The legal basis for sustainability in the Dietary Guidelines

Today, the House Agriculture Committee is holding a hearing on the stir caused by the meat industry surrounding the Dietary Guidelines for Americans.

In an apparent attempt to reduce the grilling by certain committee members, the Departments of Agriculture and Health and Human Services both announced yesterday that they would not incorporate sustainability into the final version of the document.

This is a politically-motivated decision and is not based on either law or science. The meat lobby is not happy with the Dietary Guidelines Advisory Committee’s (DGAC) conclusion that the government recommended cutting back on hamburgers, hotdogs, and other unhealthy animal foods, both for the sake of our own health, and that of the planet.

The current dietary guidelines update (it happens every five years) has become quite contentious, with Congress attempting to intervene to protect certain food industry interests. This, despite copious scientific evidence from the DGAC that a diet consisting of mostly plant food is health-promoting and that our current meat-eating habits are simply not sustainable; but of course, nothing is ever simple in Washington.

Meanwhile, U.S. Department of Agriculture Secretary Tom VilsackThomas J. VilsackUSDA: Farm-to-school programs help schools serve healthier meals OVERNIGHT MONEY: House poised to pass debt-ceiling bill MORE had already decided that the DGAC’s recommendation regarding sustainability was, as he condescendingly put it, “coloring outside the lines.” According to Sec. Vilsack, the enabling legislation (aka “statutory authority”) does not allow him to consider the environmental impact of our dietary choices.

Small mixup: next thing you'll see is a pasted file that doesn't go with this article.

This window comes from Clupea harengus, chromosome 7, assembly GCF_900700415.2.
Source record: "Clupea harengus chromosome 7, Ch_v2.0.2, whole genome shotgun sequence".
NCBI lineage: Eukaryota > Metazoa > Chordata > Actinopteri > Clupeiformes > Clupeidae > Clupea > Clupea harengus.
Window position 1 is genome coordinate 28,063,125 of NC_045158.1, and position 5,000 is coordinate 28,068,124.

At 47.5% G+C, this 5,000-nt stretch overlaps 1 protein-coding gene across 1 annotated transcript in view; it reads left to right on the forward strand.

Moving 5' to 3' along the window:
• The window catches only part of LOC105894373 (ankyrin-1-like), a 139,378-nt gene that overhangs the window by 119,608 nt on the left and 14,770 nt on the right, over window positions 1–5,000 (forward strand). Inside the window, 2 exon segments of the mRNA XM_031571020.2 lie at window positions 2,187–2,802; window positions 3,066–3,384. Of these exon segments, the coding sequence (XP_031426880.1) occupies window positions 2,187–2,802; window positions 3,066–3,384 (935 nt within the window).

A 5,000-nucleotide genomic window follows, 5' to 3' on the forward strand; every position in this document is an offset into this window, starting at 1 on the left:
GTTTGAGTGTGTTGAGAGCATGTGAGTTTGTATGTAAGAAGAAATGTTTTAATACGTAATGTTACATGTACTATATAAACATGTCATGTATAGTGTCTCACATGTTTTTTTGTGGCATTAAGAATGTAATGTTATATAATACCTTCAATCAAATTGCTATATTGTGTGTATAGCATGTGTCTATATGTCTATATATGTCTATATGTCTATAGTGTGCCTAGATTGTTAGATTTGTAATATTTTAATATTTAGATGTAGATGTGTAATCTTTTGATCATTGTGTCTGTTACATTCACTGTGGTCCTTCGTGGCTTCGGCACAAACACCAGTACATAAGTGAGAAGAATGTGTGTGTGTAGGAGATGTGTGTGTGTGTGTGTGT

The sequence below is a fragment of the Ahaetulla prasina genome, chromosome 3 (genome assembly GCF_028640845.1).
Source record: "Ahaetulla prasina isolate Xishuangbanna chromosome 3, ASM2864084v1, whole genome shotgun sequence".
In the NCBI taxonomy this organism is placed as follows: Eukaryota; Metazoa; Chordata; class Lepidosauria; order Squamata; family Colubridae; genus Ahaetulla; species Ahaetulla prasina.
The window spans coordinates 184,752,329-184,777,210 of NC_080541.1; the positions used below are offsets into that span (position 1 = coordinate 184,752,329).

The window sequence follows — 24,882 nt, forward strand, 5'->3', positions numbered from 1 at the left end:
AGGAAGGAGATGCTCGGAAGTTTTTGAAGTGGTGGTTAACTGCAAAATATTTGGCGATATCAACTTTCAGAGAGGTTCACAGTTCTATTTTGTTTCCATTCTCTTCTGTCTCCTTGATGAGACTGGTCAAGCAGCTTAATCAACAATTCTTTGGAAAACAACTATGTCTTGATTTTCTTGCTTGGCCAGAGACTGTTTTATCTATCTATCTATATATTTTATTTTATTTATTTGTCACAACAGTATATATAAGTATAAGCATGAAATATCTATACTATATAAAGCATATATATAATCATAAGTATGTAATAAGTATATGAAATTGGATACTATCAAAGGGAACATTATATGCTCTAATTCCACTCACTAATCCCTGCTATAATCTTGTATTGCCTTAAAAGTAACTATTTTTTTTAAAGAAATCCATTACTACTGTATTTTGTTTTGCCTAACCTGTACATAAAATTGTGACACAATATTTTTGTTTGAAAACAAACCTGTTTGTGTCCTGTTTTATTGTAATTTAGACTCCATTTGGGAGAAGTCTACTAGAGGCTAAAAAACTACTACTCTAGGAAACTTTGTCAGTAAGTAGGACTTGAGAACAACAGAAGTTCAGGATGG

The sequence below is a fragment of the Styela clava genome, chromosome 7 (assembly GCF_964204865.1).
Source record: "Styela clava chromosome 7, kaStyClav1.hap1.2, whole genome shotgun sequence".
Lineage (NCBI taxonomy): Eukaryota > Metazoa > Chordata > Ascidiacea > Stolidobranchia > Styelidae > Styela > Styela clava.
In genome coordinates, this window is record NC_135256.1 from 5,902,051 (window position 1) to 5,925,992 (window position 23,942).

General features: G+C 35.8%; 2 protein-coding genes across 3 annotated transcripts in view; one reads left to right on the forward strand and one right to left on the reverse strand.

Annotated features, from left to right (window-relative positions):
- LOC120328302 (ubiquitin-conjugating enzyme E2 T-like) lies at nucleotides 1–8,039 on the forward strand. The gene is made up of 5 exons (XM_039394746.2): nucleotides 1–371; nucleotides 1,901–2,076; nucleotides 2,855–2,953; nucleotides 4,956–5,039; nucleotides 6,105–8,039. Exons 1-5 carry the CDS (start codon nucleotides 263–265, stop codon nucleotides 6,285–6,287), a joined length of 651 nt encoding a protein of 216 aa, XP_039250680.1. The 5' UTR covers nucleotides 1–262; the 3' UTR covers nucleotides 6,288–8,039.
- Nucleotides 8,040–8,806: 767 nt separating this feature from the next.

But a closer look reveals that the issue of “statutory authority” as a political excuse to avoid following the science, and thereby angering the meat industry. Based on a plain reading of the statute and a historical analysis, sustainability not only can be considered in the dietary guidelines, but to be true to the law’s intent, should be.

The National Nutrition Monitoring and Related Research Act of 1990 simply states (PDF) that every five years, a report called “Dietary Guidelines for Americans … shall contain nutritional and dietary information and guidelines for the general public”. Nothing in the words “nutritional and dietary” precludes how food is produced.

The law also requires that the report “be based on the preponderance of the scientific and medical knowledge which is current at the time the report is prepared”.The preponderance of scientific knowledge currently tells us that food production impacts our diet, and thus should be considered as part of the DGA.

In addition, under the definitions to the overall statute the term"nutrition monitoring and related research"includes factors such asfood supply and demand determinations”. How can we talk about the food supply without talking about how to produce enough food for everyone to eat?

Sec. Vilsack also said that sustainability is important; he just thinks it should be dealt with somewhere else, not in the dietary guidelines. But this position contradicts Congressional intent. For example, one of the specified purposes of the statute is to “establish a central Federal focus for …Federal nutrition monitoring activities.”